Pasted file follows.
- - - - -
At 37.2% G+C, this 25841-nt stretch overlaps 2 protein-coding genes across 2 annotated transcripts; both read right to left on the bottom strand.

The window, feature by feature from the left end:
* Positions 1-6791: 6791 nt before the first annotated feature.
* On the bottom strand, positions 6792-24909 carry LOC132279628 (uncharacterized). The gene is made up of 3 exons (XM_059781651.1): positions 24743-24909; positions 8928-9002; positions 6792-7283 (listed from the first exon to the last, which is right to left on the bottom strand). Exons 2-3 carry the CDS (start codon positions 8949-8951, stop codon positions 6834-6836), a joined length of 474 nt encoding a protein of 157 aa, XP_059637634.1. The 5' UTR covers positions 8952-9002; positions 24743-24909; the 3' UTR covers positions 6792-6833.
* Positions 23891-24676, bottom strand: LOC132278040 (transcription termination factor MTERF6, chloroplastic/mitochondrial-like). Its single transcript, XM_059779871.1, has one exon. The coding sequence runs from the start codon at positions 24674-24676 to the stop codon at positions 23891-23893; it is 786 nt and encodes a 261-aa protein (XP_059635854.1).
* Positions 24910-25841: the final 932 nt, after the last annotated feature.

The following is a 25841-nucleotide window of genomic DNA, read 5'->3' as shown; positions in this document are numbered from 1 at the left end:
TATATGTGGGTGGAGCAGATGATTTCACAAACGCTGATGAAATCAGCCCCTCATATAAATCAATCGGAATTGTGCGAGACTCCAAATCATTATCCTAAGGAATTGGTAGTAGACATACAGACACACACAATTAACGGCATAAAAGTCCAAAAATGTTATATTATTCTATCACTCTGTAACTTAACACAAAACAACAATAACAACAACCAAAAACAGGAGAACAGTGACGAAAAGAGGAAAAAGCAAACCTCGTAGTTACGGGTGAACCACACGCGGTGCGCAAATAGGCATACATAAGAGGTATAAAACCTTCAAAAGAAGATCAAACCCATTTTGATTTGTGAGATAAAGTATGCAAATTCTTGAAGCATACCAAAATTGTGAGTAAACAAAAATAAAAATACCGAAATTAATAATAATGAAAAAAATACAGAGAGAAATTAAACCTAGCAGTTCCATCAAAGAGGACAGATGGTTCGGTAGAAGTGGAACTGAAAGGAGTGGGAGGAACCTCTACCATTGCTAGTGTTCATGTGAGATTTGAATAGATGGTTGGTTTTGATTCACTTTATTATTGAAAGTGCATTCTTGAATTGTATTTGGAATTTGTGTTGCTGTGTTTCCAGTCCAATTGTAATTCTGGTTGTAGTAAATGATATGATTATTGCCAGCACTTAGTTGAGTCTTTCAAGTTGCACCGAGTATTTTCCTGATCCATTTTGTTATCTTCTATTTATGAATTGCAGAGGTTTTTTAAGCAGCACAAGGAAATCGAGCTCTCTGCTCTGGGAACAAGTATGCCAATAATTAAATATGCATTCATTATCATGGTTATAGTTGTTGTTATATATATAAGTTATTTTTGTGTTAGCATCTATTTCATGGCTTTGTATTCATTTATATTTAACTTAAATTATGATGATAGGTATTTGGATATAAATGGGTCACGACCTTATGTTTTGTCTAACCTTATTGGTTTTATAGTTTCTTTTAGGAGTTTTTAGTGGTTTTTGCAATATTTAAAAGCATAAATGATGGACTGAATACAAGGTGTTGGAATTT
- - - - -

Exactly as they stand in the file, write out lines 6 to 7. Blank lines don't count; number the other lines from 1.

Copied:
* Positions 24910-25841: the final 932 nt, after the last annotated feature.

The following is a 25841-nucleotide window of genomic DNA, read 5'->3' as shown; positions in this document are numbered from 1 at the left end: